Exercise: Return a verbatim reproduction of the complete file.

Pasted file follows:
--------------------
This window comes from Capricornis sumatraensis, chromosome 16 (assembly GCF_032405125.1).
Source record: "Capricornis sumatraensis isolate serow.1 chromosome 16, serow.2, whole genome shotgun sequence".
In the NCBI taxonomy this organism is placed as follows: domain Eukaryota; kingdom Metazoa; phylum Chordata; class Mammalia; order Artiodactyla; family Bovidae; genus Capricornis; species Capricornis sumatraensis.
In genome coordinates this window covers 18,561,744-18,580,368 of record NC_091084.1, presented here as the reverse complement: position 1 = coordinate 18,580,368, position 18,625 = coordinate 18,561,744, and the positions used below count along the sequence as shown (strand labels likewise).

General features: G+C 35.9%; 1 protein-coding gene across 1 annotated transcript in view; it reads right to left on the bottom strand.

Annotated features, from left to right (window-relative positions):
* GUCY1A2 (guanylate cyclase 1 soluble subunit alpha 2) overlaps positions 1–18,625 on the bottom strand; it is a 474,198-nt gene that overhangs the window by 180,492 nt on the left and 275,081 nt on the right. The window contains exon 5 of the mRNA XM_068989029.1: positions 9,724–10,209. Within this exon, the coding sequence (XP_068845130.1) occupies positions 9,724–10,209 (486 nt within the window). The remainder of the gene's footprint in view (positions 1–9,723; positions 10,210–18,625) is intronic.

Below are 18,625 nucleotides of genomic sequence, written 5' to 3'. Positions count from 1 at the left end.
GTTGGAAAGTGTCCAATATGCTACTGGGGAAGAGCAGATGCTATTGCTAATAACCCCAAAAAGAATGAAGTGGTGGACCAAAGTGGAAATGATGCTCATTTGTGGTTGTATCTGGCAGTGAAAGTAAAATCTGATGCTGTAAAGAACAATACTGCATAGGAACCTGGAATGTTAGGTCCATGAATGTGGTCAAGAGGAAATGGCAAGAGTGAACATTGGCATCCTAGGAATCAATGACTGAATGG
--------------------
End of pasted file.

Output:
This window comes from Capricornis sumatraensis, chromosome 16 (assembly GCF_032405125.1).
Source record: "Capricornis sumatraensis isolate serow.1 chromosome 16, serow.2, whole genome shotgun sequence".
In the NCBI taxonomy this organism is placed as follows: domain Eukaryota; kingdom Metazoa; phylum Chordata; class Mammalia; order Artiodactyla; family Bovidae; genus Capricornis; species Capricornis sumatraensis.
In genome coordinates this window covers 18,561,744-18,580,368 of record NC_091084.1, presented here as the reverse complement: position 1 = coordinate 18,580,368, position 18,625 = coordinate 18,561,744, and the positions used below count along the sequence as shown (strand labels likewise).

General features: G+C 35.9%; 1 protein-coding gene across 1 annotated transcript in view; it reads right to left on the bottom strand.

Annotated features, from left to right (window-relative positions):
* GUCY1A2 (guanylate cyclase 1 soluble subunit alpha 2) overlaps positions 1–18,625 on the bottom strand; it is a 474,198-nt gene that overhangs the window by 180,492 nt on the left and 275,081 nt on the right. The window contains exon 5 of the mRNA XM_068989029.1: positions 9,724–10,209. Within this exon, the coding sequence (XP_068845130.1) occupies positions 9,724–10,209 (486 nt within the window). The remainder of the gene's footprint in view (positions 1–9,723; positions 10,210–18,625) is intronic.

Below are 18,625 nucleotides of genomic sequence, written 5' to 3'. Positions count from 1 at the left end.
GTTGGAAAGTGTCCAATATGCTACTGGGGAAGAGCAGATGCTATTGCTAATAACCCCAAAAAGAATGAAGTGGTGGACCAAAGTGGAAATGATGCTCATTTGTGGTTGTATCTGGCAGTGAAAGTAAAATCTGATGCTGTAAAGAACAATACTGCATAGGAACCTGGAATGTTAGGTCCATGAATGTGGTCAAGAGGAAATGGCAAGAGTGAACATTGGCATCCTAGGAATCAATGACTGAATGG